Chengdu’s modern architecture has evolved from monumental and boring, to fascinating and avant-garde. The city’s most famous building, the New Century Global Center, is a fantastic example. This massive multipurpose structure from 2013 is one of the world’s largest buildings. On the other hand, the Sliced Porosity Block from 2012 is a beautiful contemporary multifunctional complex. Renowned architect Steven Hall designed it. The Chengdu Museum New Building is as monumental as architecture can be. It looks like a giant gate adorning the west side of Tianfu Square. Chengdu’s future looks promising too. The Zaha Hadid designed Unicorn Island, south of the city, is currently under construction.
06 Wonderful Ancient Streets and Towns Populate the City
Chengdu is a vibrant metropolis, full of modern buildings and wide avenues. However, a closer look reveals ancient streets and towns with an intimate feel. The Wide and Narrow Alley (Kuan and Zhai) are actually three ancient parallel streets. These streets are the only surviving section of the large Chengdu Old City. The area homes the city’s best restaurants, bars, and teahouses. Jinli Street is another historic street bustling with life. Locals and tourists come here to buy the best traditional Shu embroidery. A fabulous park with a temple lies next to the street. Among the numerous ancient towns close to Chengdu, the nicest ones are Huanglongxi, Anren, and Luodai.
07 Chengdu Has Wonderful Temples
After Beijing, Chengdu is probably the city in China with the most beautiful ancient temples and monasteries. The Wenshu Yuan Monastery, originally built during the Tang Dynasty, is the best-preserved temple in the city. The Wuhou Memorial Temple, next to Jinli Ancient Street, is from the 16th century. The Green Ram Temple (Qingyang) is the largest and oldest Taoist temple in the city. Though the first Daci Temple was built in the 3rd century, the current structure is from the late 19th century. The Baoguang Temple stands out for its large collection of relics. The current temple is from the 17th century.
08 Chengdu Is the City of Pandas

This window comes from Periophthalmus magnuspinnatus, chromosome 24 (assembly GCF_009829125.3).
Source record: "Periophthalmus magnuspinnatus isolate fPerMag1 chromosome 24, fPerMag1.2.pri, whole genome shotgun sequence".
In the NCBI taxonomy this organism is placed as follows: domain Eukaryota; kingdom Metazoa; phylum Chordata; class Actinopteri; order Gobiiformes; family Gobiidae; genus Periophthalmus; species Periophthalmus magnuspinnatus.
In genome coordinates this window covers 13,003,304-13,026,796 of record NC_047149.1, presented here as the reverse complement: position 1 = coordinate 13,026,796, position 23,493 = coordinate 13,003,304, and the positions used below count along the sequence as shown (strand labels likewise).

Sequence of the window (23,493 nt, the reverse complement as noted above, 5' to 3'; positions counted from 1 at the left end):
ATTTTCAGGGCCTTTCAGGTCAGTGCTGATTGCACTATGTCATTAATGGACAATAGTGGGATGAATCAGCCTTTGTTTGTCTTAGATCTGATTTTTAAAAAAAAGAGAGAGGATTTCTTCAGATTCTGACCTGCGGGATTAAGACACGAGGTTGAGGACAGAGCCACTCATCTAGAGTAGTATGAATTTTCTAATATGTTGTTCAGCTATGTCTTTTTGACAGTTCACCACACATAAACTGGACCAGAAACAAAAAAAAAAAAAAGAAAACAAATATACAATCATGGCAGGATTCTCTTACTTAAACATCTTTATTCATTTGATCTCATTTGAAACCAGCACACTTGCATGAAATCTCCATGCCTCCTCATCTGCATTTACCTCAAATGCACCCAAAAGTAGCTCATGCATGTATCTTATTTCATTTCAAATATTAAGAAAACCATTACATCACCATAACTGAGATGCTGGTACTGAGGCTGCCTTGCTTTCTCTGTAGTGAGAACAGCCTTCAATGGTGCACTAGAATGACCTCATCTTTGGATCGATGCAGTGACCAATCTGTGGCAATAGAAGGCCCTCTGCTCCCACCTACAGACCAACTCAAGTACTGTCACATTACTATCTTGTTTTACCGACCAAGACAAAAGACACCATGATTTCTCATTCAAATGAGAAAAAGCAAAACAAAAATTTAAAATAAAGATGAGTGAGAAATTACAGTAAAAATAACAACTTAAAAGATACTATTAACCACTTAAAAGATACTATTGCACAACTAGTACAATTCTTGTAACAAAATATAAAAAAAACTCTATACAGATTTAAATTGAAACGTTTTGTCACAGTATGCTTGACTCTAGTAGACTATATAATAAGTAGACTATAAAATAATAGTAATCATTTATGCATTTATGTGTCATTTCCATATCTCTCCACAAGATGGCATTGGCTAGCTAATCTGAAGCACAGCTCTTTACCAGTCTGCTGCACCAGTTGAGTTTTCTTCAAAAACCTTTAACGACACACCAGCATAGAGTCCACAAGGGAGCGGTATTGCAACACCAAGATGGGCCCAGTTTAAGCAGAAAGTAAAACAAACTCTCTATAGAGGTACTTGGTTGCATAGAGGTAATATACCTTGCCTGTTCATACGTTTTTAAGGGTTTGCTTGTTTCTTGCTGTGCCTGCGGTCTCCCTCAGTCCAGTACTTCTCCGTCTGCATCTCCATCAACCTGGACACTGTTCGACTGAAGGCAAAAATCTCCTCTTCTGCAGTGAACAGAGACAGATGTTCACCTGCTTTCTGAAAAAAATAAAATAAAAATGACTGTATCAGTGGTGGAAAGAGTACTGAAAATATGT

As everybody knows, the gorgeous giant panda is one of the world’s most endangered species. Today, it is estimated that only 1500 pandas live in the wild. Of that number, about 80 percent live in the province of Sichuan. To protect these endangered animals, Sichuan created 16 Giant Panda Sanctuaries: seven nature reserves and nine scenic parks. These centers rehabilitate, study, and breed pandas. The lucky ones get back into the wild. The Chengdu Research Base of Giant Panda Breeding is quite popular amongst locals and tourists. This prestigious center is the only one within the urban area.
09 The World’s Largest Buddha Is a Step Away
The Leshan Giant Buddha is the world’s largest and tallest Buddha statue. Everything about it is extraordinary. The 71 meters (233 feet) high Buddha was the world’s tallest statue for more than 1000 years. It is carved out of a red sandstone cliff that overlooks the confluence of two large rivers: Dadu and Min. Centuries ago, vessels had a hard time negotiating the two turbulent rivers. A monk thought that building a Giant Buddha would tame nature. Due to insufficient funds, construction stopped several times. Fortunately, after 80 years, the massive statue was completed in 803.
10 Chengdu Metro Is an Engineering Marvel
Chengdu Metro is not the oldest or the longest metro system in China. What makes it unique is speed, accessibility, and design. When the first line of metro opened in 2010, it was the first conventional metro line in western China. Note that though Chongqing’s line 2 opened in 2005, it’s a monorail. Since then, six additional lines opened, including a 38.6 km (24 miles) long circular line. Today, 7 lines with a total length of 302.7 km (188.1 miles) and 222 stations cover Chengdu. Therefore, the metro serves the entire center, reaching almost every major landmark and attraction. Besides, it is among the few metro systems in China with a website in English.